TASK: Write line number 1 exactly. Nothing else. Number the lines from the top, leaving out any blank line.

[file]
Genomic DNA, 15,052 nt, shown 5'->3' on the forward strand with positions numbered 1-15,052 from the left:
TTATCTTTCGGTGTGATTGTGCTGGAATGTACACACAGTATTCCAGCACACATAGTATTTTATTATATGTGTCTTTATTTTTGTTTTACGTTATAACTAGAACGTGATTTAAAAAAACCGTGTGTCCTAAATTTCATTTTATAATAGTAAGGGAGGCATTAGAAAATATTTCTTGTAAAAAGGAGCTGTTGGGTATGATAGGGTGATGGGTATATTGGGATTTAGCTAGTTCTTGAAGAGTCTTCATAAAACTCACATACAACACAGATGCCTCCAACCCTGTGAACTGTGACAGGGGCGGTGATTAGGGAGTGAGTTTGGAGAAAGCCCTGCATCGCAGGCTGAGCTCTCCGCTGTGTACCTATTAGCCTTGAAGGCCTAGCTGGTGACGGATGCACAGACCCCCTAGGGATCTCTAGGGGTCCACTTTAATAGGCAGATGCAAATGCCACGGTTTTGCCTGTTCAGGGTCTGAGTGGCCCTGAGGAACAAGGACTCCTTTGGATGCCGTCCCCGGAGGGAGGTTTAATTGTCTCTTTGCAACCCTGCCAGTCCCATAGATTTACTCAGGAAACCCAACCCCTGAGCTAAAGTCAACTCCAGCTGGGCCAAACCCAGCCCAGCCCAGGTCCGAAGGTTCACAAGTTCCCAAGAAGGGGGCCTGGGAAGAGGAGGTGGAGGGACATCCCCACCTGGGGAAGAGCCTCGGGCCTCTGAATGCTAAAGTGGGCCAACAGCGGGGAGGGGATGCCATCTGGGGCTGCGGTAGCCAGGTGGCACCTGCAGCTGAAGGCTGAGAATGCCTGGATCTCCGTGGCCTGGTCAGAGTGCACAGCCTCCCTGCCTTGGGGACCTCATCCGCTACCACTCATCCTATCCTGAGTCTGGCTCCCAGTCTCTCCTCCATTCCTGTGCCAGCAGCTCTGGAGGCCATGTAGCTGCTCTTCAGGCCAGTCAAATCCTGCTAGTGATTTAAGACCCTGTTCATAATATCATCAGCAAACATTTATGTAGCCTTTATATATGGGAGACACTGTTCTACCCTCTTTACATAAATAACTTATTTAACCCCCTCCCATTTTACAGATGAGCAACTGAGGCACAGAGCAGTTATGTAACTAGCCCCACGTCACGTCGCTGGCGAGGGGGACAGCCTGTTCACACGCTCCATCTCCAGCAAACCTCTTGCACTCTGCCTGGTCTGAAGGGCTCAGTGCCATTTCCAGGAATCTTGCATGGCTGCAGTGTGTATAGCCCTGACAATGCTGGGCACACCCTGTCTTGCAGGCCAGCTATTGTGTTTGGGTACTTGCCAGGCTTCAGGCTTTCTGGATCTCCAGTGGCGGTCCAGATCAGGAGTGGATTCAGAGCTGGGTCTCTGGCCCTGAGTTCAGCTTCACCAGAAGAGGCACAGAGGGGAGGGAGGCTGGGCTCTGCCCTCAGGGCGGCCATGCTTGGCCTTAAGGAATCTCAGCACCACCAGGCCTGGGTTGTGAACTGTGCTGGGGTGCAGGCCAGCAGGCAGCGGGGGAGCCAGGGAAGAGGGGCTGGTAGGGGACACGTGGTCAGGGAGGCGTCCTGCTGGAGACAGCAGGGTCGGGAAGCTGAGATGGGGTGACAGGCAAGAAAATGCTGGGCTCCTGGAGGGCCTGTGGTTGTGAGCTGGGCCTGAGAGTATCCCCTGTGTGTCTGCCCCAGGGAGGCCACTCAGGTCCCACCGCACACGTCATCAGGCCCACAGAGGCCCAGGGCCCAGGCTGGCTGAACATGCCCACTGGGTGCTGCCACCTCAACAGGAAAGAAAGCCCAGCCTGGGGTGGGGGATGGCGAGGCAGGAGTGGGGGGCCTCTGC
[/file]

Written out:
Genomic DNA, 15,052 nt, shown 5'->3' on the forward strand with positions numbered 1-15,052 from the left: